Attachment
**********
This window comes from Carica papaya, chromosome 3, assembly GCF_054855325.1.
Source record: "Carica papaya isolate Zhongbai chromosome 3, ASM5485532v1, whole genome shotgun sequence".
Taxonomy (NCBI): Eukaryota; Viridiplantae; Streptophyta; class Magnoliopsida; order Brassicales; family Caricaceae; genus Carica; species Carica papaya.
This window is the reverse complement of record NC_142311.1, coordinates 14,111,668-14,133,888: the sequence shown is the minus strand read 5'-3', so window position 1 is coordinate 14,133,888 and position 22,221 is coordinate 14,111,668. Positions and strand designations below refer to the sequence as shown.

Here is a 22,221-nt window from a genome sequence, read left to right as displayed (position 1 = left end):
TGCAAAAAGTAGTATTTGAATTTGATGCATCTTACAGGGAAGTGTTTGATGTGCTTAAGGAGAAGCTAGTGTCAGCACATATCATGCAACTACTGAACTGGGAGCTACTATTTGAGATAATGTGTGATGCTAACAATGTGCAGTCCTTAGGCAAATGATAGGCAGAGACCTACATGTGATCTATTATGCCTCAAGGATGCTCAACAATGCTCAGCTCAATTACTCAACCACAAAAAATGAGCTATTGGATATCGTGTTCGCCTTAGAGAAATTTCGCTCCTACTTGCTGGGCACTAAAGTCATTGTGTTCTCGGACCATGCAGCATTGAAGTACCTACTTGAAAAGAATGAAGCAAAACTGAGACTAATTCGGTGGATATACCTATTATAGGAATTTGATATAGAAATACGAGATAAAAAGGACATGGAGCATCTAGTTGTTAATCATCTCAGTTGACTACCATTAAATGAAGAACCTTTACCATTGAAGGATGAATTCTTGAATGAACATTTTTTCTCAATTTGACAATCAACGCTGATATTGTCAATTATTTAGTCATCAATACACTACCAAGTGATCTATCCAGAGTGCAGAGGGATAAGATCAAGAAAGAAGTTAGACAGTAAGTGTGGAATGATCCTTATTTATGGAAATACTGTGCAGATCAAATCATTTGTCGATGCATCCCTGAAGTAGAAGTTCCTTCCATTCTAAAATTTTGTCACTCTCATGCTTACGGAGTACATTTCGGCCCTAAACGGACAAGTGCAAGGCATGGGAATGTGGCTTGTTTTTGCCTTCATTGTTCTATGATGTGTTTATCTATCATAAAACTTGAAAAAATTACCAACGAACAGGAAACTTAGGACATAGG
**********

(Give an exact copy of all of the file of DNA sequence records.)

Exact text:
This window comes from Carica papaya, chromosome 3, assembly GCF_054855325.1.
Source record: "Carica papaya isolate Zhongbai chromosome 3, ASM5485532v1, whole genome shotgun sequence".
Taxonomy (NCBI): Eukaryota; Viridiplantae; Streptophyta; class Magnoliopsida; order Brassicales; family Caricaceae; genus Carica; species Carica papaya.
This window is the reverse complement of record NC_142311.1, coordinates 14,111,668-14,133,888: the sequence shown is the minus strand read 5'-3', so window position 1 is coordinate 14,133,888 and position 22,221 is coordinate 14,111,668. Positions and strand designations below refer to the sequence as shown.

Here is a 22,221-nt window from a genome sequence, read left to right as displayed (position 1 = left end):
TGCAAAAAGTAGTATTTGAATTTGATGCATCTTACAGGGAAGTGTTTGATGTGCTTAAGGAGAAGCTAGTGTCAGCACATATCATGCAACTACTGAACTGGGAGCTACTATTTGAGATAATGTGTGATGCTAACAATGTGCAGTCCTTAGGCAAATGATAGGCAGAGACCTACATGTGATCTATTATGCCTCAAGGATGCTCAACAATGCTCAGCTCAATTACTCAACCACAAAAAATGAGCTATTGGATATCGTGTTCGCCTTAGAGAAATTTCGCTCCTACTTGCTGGGCACTAAAGTCATTGTGTTCTCGGACCATGCAGCATTGAAGTACCTACTTGAAAAGAATGAAGCAAAACTGAGACTAATTCGGTGGATATACCTATTATAGGAATTTGATATAGAAATACGAGATAAAAAGGACATGGAGCATCTAGTTGTTAATCATCTCAGTTGACTACCATTAAATGAAGAACCTTTACCATTGAAGGATGAATTCTTGAATGAACATTTTTTCTCAATTTGACAATCAACGCTGATATTGTCAATTATTTAGTCATCAATACACTACCAAGTGATCTATCCAGAGTGCAGAGGGATAAGATCAAGAAAGAAGTTAGACAGTAAGTGTGGAATGATCCTTATTTATGGAAATACTGTGCAGATCAAATCATTTGTCGATGCATCCCTGAAGTAGAAGTTCCTTCCATTCTAAAATTTTGTCACTCTCATGCTTACGGAGTACATTTCGGCCCTAAACGGACAAGTGCAAGGCATGGGAATGTGGCTTGTTTTTGCCTTCATTGTTCTATGATGTGTTTATCTATCATAAAACTTGAAAAAATTACCAACGAACAGGAAACTTAGGACATAGG